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5 Do-It-Yourself Car Detailing Tips for Summer

May 13 2016 |
Posted in: NewsDetailingDIY |

We’re not complaining, but it’s like we’re in a never-ending early spring here in Toronto. But, if the temperatures haven’t been quite warm enough to spend an afternoon giving your car the cleaning and attention it deserves, they soon will be.

If anyone asked “what are the worst conditions for the body of a car?”, the answer would be “winter”. And it’s not just the salt that we pour onto our roads that’s the enemy, although it’s a big part of the problem. Toronto winters tend to be relatively mild, and that’s not good news for your car.

Even if you keep your car in a garage, winter conditions can wreak havoc with the car’s exterior body panels and, perhaps more surprisingly, many interior parts of your car too, including carpeting and upholstery.

As we said, salt is the root of all winter’s evils for your car, but there are other elements at play that worsen salt’s effects. Primarily, when temperatures fluctuate above and below freezing, it tends to keep your car in a constant state of dampness. And we all know what happens to metal when it comes in contact with water.

While heated garages are known to promote the thawing of caked-on ice and snow, which also contributes to damp conditions for your car, even unheated garages will warm-up enough from engine heat to melt snow and ice, and give the salt it contains the perfect conditions to eat away at your car’s body.

Another problem with the freeze/thaw cycles that Toronto cars experience in winter, both inside garages and outside, is the expansion and contraction of pooled water. Just like the damage it does to our roads, which turns spring and summer into endless sessions of road repairs, water on your car’s body expands and contracts as it freezes and thaws. That has a “push/pull” effect on the body panels, which can eventually deform or separate them. Even if that damage is only slight and difficult to see, it can have long-term effects on the durability of the body panels.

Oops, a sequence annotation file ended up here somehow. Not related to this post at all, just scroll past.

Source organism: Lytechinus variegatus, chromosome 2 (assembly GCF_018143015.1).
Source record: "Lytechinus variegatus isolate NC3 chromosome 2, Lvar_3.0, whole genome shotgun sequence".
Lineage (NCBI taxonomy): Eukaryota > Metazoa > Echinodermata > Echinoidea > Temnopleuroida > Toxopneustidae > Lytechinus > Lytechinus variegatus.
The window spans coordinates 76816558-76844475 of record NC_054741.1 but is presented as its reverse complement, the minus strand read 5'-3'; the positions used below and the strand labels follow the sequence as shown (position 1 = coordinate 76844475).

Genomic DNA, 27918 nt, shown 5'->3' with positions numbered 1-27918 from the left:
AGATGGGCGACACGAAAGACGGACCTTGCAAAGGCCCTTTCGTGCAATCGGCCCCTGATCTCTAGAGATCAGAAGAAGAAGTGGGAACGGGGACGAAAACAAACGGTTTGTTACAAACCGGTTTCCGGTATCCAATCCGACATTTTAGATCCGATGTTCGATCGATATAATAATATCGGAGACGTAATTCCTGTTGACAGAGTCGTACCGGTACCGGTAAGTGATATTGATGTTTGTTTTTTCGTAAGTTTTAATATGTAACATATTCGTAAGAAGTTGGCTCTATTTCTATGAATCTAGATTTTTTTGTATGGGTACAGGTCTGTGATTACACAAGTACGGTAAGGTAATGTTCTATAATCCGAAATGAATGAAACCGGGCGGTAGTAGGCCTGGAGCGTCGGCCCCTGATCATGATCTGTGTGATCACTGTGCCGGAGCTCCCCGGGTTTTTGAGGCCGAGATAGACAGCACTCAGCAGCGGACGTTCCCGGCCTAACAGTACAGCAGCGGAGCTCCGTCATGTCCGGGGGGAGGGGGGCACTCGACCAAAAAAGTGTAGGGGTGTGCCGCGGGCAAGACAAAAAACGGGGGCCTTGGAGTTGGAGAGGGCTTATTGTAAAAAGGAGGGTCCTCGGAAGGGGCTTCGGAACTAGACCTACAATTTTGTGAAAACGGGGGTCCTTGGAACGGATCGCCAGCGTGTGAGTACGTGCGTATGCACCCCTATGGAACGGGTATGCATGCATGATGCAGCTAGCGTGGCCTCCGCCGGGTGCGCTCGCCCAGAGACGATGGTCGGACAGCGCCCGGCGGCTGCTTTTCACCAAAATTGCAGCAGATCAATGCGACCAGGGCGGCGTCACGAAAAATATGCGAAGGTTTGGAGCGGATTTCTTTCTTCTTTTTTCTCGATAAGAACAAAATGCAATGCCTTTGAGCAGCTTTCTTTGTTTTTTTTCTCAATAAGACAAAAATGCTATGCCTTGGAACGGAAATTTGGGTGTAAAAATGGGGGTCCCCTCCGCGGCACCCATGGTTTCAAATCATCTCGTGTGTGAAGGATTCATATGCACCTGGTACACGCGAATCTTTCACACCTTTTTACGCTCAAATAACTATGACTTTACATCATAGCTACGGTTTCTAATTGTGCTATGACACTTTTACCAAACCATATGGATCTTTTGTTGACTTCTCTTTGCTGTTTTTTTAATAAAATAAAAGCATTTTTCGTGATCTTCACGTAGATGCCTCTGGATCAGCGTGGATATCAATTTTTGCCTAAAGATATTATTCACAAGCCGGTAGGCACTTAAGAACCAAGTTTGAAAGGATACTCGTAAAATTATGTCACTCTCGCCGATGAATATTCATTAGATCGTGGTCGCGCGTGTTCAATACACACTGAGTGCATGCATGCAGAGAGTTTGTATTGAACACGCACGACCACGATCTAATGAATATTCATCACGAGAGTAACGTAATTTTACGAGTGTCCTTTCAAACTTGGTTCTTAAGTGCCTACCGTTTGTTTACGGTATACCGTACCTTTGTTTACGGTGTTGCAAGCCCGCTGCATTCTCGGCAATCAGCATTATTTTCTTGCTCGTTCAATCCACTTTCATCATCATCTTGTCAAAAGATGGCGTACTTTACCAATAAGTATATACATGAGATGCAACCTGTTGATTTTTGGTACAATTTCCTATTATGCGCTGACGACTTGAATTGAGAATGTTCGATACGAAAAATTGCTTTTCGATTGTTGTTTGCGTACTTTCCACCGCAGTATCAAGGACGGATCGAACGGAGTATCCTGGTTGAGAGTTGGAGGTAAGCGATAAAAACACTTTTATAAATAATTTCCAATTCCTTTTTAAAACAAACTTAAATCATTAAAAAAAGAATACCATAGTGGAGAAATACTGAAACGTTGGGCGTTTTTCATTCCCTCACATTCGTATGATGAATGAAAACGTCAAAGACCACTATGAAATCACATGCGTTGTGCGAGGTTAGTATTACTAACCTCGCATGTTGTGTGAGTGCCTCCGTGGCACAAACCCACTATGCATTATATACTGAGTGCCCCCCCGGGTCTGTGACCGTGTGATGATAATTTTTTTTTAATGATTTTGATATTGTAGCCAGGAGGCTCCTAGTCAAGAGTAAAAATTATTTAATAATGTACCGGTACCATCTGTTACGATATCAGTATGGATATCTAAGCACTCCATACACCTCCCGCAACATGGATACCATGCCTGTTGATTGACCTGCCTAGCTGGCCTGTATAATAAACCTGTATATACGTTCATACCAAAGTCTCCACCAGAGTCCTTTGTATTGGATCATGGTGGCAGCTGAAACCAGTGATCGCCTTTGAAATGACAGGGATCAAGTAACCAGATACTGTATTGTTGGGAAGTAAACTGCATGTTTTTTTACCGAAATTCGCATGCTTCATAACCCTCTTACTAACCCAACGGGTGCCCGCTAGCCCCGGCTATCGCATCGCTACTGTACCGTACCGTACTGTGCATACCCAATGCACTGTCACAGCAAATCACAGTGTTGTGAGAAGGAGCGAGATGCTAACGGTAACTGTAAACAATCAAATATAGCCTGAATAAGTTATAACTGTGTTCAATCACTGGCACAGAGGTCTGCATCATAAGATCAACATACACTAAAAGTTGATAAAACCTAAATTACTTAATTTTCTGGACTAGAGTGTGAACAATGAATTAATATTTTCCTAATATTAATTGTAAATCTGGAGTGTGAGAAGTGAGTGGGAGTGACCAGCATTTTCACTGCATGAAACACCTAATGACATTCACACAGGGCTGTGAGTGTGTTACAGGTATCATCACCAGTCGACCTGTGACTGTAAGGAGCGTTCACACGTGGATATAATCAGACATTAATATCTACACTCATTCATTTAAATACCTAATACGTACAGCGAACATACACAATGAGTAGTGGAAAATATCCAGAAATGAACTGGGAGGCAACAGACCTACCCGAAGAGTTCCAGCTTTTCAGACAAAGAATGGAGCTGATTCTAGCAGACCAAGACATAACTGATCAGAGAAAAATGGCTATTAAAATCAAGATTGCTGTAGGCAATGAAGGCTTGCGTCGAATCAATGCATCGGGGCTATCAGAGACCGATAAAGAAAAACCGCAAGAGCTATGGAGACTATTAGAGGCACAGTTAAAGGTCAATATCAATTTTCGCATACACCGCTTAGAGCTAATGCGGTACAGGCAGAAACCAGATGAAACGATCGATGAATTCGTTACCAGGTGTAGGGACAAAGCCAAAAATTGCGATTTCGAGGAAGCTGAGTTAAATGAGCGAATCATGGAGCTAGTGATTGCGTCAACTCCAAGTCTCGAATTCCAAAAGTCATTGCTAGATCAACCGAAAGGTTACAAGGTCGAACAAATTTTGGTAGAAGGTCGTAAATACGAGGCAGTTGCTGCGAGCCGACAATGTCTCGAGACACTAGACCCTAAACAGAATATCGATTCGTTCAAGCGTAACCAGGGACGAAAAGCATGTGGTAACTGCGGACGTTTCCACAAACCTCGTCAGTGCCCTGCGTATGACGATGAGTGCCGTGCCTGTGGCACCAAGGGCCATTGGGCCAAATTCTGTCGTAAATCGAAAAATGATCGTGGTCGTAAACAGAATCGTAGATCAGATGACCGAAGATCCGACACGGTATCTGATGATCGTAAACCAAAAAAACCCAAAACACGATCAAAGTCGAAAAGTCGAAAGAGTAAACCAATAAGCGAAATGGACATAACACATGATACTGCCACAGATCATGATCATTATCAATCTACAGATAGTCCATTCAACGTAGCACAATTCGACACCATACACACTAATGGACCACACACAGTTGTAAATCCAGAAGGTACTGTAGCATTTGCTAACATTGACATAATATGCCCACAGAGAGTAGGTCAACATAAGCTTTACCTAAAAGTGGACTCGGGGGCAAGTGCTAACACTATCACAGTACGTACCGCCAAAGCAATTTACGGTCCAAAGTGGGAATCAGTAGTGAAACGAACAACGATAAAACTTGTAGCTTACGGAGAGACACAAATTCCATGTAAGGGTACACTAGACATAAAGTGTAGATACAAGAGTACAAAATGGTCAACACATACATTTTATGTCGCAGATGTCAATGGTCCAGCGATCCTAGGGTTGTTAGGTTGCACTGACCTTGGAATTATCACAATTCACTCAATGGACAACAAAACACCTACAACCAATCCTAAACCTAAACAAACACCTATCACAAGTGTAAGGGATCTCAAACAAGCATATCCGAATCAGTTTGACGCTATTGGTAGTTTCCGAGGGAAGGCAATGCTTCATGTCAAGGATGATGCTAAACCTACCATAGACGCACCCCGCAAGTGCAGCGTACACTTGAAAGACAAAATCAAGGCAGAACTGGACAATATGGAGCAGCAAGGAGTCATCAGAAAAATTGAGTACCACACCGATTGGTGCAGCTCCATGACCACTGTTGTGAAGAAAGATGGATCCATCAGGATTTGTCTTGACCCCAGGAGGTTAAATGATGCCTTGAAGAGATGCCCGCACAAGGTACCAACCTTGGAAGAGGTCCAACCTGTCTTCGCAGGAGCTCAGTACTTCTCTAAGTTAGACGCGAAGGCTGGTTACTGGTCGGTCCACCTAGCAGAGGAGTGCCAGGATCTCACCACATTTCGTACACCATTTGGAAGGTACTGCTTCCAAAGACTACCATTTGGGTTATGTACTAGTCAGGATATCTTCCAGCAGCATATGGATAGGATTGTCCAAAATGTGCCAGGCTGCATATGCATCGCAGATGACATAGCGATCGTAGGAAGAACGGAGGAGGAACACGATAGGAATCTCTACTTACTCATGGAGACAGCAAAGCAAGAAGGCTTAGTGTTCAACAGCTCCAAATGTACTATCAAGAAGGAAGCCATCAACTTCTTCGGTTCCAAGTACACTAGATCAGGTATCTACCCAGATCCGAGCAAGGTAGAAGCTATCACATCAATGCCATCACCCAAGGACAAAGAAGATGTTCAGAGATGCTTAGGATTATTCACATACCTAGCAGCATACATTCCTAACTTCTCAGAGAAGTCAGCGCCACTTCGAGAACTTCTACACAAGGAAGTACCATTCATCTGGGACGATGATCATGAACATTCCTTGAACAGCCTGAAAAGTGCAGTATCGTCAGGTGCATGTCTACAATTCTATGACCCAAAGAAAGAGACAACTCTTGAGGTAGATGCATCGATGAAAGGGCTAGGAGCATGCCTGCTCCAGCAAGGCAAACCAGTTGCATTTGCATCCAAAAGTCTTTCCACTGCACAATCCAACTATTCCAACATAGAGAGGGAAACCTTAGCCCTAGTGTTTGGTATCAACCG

Time to Spring Clean Your Car

Spring is a great time to thoroughly clean your car inside and out and, just as importantly, to inspect it for signs of the damage that winter causes. Here are some tips to help you get your car in great shape for summer:

1. Wax It

Restoring the finish and shine of your car’s body is probably the most rewarding part of washing and cleaning your car. But that’s not just because of how good the car looks when you’re done. Even more than washing, waxing gets you “up close and personal” with every little paint chip and dent that you may have suffered over the winter. While many of them might be inconsequential, some might be signs of more serious damage to come, like if a scratch has removed the paint of the car to the bare metal. Also look at the gaps between body panels to see if the are uneven or separated.

2. Wash and Check the Underside

This includes wheel wells, and underneath the rocker panels and bumpers. You may not be able to clean the entire underside of your car, but the perimeter is where a lot of damaging corrosion can start. If you can, try to at least inspect some of the main frame of your car for signs of rust.

3. Clean the Engine

Make sure it’s cool first! Using plain soap and water and/or a degreaser, clean as many metal engine parts as you can. Use a toothbrush for stubborn dirt and grime. Be sure to avoid getting electrical connections damp, especially around the fuse box and electrical connections near the firewall.

4. Clean Carpets and Upholstery

The salt and snow from your winter boots and clothing can be almost as damaging to the car’s interior as it is to the exterior. Remove floor mats and carpets and clean them with a spray-on carpet cleaner. Steam cleaning works best to remove deep-seated salt and dirt. Use an appropriate leather or fabric cleaner for your upholstery.

5. Check and Clean Interior Door Panels and Foot Wells

As you get into and out of your car, your shoes often brush along the bottom of the doors and foot wells. After cleaning, you can restore the finish of plastic and vinyl panels with a protectant like ArmorAll.

This might all sound like lots of work, but it pays off in extended life and higher resale value for your car. And, hey, have you ever not enjoyed the taking your nice clean and shiny car out for a spin after you washed it?

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